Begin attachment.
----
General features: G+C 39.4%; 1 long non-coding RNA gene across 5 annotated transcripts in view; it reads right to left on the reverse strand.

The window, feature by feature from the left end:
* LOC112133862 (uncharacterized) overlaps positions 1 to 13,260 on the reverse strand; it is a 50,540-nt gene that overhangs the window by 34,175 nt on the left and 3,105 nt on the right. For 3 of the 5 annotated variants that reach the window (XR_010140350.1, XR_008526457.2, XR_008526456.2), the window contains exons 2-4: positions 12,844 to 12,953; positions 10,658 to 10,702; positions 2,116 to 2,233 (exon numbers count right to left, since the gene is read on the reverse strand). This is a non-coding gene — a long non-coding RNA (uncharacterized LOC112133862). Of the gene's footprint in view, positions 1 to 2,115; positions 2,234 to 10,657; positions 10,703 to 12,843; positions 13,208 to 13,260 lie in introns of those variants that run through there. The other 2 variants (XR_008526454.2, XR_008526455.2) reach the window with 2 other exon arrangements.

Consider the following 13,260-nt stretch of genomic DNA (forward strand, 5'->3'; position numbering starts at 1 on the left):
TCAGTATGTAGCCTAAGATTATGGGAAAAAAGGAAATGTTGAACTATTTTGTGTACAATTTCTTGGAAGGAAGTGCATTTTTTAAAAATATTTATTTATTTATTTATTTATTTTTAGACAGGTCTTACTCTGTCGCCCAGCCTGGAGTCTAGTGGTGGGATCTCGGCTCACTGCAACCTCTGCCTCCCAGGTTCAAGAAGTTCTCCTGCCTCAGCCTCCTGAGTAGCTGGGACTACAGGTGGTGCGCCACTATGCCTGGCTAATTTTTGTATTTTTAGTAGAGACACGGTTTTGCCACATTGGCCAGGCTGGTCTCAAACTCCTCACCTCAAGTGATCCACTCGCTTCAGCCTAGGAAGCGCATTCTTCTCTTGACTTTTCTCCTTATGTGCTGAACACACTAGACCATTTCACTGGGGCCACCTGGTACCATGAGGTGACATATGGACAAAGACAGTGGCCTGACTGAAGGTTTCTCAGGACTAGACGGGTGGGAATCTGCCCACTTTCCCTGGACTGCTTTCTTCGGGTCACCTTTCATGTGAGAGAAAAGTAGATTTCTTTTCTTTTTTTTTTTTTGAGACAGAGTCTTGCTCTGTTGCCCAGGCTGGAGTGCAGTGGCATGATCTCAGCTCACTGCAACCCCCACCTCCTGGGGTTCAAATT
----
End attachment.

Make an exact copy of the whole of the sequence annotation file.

General features: G+C 39.4%; 1 long non-coding RNA gene across 5 annotated transcripts in view; it reads right to left on the reverse strand.

The window, feature by feature from the left end:
* LOC112133862 (uncharacterized) overlaps positions 1 to 13,260 on the reverse strand; it is a 50,540-nt gene that overhangs the window by 34,175 nt on the left and 3,105 nt on the right. For 3 of the 5 annotated variants that reach the window (XR_010140350.1, XR_008526457.2, XR_008526456.2), the window contains exons 2-4: positions 12,844 to 12,953; positions 10,658 to 10,702; positions 2,116 to 2,233 (exon numbers count right to left, since the gene is read on the reverse strand). This is a non-coding gene — a long non-coding RNA (uncharacterized LOC112133862). Of the gene's footprint in view, positions 1 to 2,115; positions 2,234 to 10,657; positions 10,703 to 12,843; positions 13,208 to 13,260 lie in introns of those variants that run through there. The other 2 variants (XR_008526454.2, XR_008526455.2) reach the window with 2 other exon arrangements.

Consider the following 13,260-nt stretch of genomic DNA (forward strand, 5'->3'; position numbering starts at 1 on the left):
TCAGTATGTAGCCTAAGATTATGGGAAAAAAGGAAATGTTGAACTATTTTGTGTACAATTTCTTGGAAGGAAGTGCATTTTTTAAAAATATTTATTTATTTATTTATTTATTTTTAGACAGGTCTTACTCTGTCGCCCAGCCTGGAGTCTAGTGGTGGGATCTCGGCTCACTGCAACCTCTGCCTCCCAGGTTCAAGAAGTTCTCCTGCCTCAGCCTCCTGAGTAGCTGGGACTACAGGTGGTGCGCCACTATGCCTGGCTAATTTTTGTATTTTTAGTAGAGACACGGTTTTGCCACATTGGCCAGGCTGGTCTCAAACTCCTCACCTCAAGTGATCCACTCGCTTCAGCCTAGGAAGCGCATTCTTCTCTTGACTTTTCTCCTTATGTGCTGAACACACTAGACCATTTCACTGGGGCCACCTGGTACCATGAGGTGACATATGGACAAAGACAGTGGCCTGACTGAAGGTTTCTCAGGACTAGACGGGTGGGAATCTGCCCACTTTCCCTGGACTGCTTTCTTCGGGTCACCTTTCATGTGAGAGAAAAGTAGATTTCTTTTCTTTTTTTTTTTTTGAGACAGAGTCTTGCTCTGTTGCCCAGGCTGGAGTGCAGTGGCATGATCTCAGCTCACTGCAACCCCCACCTCCTGGGGTTCAAATT